DUBAI, United Arab Emirates (AP) — The ICC permanently banned the use of saliva to polish the ball in international cricket on Tuesday as it made a host of changes to playing conditions.
It’s been more than two years since the International Cricket Council banned the use of saliva as a COVID-19 related temporary measure but the game’s governing body now says, “it is considered appropriate for the ban to be made permanent.”
The ICC’s men’s cricket committee had recommended changing several playing conditions and they have now been ratified by the chief executive committee.
“I was pleased with the productive contribution of the committee members which resulted in key recommendations being made,” cricket committee chairman Sourav Ganguly said in a statement. “I thank all members for their valuable input and suggestions.”
The changes will come into effect from Oct. 1.
Among the other alterations is when a batter is out caught, the new batter will come in at the striker’s end, regardless of whether the pair crossed in the middle of the wicket.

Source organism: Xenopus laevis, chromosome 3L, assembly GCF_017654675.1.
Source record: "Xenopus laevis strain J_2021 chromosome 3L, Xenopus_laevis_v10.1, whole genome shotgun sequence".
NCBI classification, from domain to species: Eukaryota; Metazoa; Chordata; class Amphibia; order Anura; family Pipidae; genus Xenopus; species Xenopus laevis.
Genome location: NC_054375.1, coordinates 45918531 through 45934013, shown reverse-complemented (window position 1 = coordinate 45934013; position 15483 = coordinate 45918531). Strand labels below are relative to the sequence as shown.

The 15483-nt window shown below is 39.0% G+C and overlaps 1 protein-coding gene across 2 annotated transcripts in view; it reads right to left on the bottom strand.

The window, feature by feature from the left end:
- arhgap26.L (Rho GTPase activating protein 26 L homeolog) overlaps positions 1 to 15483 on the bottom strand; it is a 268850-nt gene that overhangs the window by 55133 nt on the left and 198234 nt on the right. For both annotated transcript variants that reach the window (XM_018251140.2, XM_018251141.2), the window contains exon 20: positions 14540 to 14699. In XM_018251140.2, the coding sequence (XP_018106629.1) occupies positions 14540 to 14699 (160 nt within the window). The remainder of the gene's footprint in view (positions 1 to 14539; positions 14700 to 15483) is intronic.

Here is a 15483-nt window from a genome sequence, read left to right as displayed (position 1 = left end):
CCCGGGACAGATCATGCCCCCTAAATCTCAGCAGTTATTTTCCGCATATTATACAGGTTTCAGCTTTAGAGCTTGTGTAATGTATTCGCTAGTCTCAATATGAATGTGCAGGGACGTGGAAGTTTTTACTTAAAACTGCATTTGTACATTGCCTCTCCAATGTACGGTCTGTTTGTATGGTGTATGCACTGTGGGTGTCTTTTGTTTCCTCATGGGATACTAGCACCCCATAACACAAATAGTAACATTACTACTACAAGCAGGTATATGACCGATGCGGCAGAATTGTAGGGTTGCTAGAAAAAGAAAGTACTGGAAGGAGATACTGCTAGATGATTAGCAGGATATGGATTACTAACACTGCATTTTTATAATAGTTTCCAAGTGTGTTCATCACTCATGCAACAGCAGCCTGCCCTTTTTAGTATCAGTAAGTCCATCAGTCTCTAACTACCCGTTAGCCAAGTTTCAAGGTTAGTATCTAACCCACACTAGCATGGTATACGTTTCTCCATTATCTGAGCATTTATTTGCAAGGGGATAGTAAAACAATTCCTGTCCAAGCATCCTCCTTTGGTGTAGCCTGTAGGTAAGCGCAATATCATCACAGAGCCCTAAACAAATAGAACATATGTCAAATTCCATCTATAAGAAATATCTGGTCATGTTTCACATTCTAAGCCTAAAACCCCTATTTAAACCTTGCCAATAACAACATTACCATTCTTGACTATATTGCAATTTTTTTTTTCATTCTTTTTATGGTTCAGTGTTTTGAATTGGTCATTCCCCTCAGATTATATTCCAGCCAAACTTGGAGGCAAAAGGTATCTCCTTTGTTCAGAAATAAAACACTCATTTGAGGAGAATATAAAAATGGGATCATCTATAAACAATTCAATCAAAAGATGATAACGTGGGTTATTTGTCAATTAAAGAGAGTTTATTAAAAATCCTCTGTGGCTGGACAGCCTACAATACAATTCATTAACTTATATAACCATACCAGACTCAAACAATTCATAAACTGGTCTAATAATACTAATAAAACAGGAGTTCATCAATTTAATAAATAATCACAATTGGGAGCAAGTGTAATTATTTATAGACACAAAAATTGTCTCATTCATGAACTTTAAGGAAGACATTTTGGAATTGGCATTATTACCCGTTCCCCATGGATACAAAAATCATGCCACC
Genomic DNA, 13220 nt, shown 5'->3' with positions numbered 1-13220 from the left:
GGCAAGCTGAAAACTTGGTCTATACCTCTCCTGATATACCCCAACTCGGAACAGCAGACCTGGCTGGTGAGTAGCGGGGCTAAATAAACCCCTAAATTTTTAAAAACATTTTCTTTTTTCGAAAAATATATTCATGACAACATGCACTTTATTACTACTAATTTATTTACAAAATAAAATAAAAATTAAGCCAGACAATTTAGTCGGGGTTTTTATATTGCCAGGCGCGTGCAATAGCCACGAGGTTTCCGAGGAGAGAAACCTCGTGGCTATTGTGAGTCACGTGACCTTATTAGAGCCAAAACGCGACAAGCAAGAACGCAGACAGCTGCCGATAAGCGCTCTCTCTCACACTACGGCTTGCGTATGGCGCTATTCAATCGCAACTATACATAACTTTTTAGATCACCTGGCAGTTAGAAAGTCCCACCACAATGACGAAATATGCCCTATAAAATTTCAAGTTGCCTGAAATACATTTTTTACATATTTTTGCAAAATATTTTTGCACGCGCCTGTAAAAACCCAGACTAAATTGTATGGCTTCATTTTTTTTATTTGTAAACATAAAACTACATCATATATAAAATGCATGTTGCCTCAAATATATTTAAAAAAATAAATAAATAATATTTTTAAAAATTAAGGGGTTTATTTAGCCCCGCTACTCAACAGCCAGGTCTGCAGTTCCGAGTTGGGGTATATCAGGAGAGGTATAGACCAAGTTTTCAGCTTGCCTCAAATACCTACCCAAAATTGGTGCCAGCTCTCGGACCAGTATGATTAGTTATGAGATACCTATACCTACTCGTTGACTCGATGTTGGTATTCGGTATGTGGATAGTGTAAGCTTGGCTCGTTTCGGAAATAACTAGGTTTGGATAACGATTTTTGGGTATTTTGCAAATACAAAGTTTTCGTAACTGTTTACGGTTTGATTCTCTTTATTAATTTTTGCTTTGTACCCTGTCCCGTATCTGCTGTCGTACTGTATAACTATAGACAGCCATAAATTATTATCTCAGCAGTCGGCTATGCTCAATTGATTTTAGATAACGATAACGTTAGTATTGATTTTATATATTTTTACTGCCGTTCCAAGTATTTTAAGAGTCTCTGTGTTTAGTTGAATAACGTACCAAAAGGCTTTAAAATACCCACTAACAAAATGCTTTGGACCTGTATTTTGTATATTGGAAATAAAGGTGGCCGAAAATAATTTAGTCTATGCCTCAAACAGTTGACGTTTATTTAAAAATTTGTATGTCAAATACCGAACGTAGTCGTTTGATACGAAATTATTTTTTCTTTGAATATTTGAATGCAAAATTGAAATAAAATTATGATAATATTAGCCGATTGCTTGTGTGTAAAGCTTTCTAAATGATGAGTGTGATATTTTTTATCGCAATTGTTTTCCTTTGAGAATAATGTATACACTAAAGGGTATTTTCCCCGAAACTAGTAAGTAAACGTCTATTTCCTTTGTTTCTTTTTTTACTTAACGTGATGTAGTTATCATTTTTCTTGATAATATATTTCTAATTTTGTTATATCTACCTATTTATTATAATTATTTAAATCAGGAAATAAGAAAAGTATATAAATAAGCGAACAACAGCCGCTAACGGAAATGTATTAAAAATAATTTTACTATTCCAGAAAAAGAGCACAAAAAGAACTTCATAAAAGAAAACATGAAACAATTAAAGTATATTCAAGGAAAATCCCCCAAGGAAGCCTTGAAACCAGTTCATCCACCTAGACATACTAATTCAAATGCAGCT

A new batter should also be ready to take strike within two minutes in test matches and one-day internationals, although the current threshold of 90 seconds in Twenty20s remains unchanged.
The umpire can award five penalty runs to the batting side if he sees any unfair movement while the bowler is running in to bowl. In addition, the umpire will call it a dead ball.
The ICC has also clamped down on slow over-rates in ODIs, just like it does in T20s.
At present when a team fails to bowl its quota of overs within the stipulated time in T20s, it has to bring an additional player inside the 30-yard circle for the remainder of the innings.
The new change in ODIs will come into effect at the end of the World Cup Super League next year.
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